Jesus’ healing miracles are a genre unto themselves. He saw to all who were sick — regardless of preexisting conditions or insurance carrier. One aspect of biblical healing struck me recently: there is often a community aspect to it. Take two examples from the gospels.
In John chapter 5 Jesus heals a man who has been ill for 38 years. The man sat at the pool of Bethzatha attempting to take advantage of the healing waters. Yet he was unable to get in because he had no one to carry him into the water. When he tried to make his way alone, others broke in front and blocked his way. Jesus healed him and gave the instruction, “Stand up, take up your mat and walk.” (Jn 5:8)
In Matthew chapter 2, Jesus was preaching in a crowded house in Capernaum, and some people brought a man who was also paralyzed. Not being able to carry him through the crowd to Jesus, they lowered the man down through a hole in the roof. Jesus healed him and again said, “Stand up, take your mat and go to your home.” (Mt 2: 11)
In the first example, the community prevented the one who was sick from that which he thought would heal him. Standing in his way, they blocked his access to the care he needed. In contrast, the community worked together to help the man in Matthew find healing. I wonder which approach — assistance or obstruction — best describes the how our own communities respond to access to health care. Are our legislators working together to prioritize the health of all people, or are they standing in the way of healthy communities?
One way that citizens of North Carolina can support one another in healing and wholeness is to advocate for paid sick leave and paid family leave. The NC Families Care coalition reports that over one million North Carolinians do not have access to paid sick leave. This forces individuals who are ill to go to work while sick and risks the spread of illness to the larger community. As positive COVID-19 cases continue to rise in Catawba County, the realities of individuals going to work while sick is an increasingly disturbing reality. Staying home to recover from illness is a public heath matter and something that has an impact on the larger community.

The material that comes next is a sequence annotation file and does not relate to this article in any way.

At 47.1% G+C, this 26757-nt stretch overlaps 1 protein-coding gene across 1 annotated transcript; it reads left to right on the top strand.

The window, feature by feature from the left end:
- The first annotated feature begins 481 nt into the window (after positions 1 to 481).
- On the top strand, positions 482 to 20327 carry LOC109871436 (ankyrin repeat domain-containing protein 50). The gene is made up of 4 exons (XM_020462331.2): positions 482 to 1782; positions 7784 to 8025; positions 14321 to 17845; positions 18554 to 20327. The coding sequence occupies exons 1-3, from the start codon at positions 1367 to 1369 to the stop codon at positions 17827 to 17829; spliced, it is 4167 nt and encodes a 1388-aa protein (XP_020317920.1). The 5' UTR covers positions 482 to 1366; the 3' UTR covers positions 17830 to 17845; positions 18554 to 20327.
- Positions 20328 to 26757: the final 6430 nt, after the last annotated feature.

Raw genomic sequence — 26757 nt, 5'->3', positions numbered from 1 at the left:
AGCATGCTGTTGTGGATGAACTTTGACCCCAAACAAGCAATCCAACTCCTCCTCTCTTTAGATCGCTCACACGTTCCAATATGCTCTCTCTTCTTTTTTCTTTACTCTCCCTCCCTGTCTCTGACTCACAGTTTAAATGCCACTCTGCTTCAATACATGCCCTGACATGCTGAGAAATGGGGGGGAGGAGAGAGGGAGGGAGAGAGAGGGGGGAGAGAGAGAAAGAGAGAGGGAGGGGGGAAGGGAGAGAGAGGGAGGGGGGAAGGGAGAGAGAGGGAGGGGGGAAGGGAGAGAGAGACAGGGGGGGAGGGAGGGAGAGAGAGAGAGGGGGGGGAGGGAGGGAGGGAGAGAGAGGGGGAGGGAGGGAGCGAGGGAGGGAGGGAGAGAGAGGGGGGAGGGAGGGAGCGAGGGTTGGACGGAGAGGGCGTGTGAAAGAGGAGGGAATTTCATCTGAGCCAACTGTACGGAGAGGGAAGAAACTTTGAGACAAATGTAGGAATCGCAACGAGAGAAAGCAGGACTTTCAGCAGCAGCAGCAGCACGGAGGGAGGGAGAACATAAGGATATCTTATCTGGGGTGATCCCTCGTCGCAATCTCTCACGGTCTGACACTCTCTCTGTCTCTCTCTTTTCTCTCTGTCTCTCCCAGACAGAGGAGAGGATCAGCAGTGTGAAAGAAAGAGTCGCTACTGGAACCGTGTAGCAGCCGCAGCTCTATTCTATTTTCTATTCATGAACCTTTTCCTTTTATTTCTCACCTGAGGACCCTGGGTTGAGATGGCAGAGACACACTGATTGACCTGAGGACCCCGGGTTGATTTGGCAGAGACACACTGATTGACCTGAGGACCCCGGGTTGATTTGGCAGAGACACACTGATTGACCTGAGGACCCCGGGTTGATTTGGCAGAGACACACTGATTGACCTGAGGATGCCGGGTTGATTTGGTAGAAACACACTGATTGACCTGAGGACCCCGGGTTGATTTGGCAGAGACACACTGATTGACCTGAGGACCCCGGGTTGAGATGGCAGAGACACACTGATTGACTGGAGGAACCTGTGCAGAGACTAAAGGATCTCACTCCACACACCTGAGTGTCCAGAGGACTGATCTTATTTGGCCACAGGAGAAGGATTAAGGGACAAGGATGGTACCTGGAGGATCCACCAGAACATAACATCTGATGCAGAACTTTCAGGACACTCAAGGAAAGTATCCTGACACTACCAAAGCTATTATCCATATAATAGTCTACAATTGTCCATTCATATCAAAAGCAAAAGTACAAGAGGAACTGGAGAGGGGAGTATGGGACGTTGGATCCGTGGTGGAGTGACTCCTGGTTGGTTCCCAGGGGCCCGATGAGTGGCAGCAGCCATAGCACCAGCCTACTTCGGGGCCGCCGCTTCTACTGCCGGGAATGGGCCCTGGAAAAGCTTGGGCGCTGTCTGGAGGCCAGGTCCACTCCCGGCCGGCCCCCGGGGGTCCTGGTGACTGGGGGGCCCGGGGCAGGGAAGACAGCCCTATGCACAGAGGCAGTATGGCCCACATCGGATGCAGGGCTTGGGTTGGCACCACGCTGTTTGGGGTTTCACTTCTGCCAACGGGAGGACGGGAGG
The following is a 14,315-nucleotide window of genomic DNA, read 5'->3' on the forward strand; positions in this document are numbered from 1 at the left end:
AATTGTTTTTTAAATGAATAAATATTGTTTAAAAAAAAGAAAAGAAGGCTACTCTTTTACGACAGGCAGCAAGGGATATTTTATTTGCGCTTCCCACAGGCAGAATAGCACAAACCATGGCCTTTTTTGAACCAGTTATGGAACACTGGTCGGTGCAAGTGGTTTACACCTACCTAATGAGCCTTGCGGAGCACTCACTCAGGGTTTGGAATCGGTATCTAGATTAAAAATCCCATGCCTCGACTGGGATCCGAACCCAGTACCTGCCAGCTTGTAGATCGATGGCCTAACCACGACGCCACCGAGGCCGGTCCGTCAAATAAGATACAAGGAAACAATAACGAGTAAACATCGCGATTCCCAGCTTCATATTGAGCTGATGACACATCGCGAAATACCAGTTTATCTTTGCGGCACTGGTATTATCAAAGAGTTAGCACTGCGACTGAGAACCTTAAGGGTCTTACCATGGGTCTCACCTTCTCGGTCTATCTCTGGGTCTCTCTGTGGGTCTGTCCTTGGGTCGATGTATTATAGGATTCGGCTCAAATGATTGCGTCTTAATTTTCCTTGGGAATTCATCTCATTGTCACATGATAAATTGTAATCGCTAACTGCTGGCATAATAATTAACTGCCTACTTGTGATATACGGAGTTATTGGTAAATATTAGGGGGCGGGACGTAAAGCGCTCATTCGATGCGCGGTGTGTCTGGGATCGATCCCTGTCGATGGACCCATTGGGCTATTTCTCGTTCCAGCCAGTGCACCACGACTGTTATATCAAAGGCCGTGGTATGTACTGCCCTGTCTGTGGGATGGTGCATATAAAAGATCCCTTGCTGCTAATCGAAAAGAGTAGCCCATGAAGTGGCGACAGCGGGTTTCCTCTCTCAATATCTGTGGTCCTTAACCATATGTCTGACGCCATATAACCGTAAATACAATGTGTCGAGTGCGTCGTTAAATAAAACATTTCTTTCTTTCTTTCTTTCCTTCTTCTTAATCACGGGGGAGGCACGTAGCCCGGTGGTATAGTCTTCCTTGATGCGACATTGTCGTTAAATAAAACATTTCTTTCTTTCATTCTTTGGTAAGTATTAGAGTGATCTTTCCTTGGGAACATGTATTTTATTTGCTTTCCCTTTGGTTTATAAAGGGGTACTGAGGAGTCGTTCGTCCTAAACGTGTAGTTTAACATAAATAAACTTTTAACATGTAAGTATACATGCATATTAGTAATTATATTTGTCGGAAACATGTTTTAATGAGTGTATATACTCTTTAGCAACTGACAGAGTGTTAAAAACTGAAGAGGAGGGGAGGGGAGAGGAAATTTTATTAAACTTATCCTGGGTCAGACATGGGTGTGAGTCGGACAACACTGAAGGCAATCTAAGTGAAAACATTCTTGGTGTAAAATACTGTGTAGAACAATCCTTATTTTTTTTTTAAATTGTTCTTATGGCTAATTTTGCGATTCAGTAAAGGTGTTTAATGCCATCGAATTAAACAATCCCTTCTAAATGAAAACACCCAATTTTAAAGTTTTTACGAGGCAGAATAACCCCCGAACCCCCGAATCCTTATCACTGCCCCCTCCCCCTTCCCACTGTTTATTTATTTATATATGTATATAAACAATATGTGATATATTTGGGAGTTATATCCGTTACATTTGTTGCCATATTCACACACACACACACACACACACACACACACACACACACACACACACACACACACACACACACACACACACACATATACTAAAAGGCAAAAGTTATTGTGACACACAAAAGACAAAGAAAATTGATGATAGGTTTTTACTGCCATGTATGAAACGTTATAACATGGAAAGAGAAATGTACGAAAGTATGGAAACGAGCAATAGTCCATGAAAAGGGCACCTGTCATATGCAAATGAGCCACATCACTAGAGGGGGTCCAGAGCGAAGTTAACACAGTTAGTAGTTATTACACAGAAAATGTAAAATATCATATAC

Access to paid sick leave is also a community justice matter as women and people of color are less likely to have access to paid sick leave. According to the Institute for Women’s Policy Research, it is uncommon for low-income jobs to provide paid sick leave. In our state, more than half of full-time employees who earn less than $20,000 per year enjoy paid leave. These positions are more often held by women and people of color, making the issue of access to paid leave a harsh reality for North Carolina’s minority populations.
Paid sick leave is a community concern. Rather than obstructing employees’ access to time for healing, we must work together to pass legislation that protects the rights and health of our state’s employees. We also must work together to support businesses and organizations whose employees need paid leave.
Employers need a healthy workforce in order to thrive. Parents need paid leave to care for sick children. Children need paid leave to care for aging, ill parents. Like the community at Capernaum who brought their friend to Jesus, may we all work together to provide access to healing for our families and neighbors. And, like those who were healed by Jesus, may we also have the ability to walk forward together toward healthy community.
Christy Lohr Sapp
Pastor, St. Andrew’s Lutheran Church, Hickory
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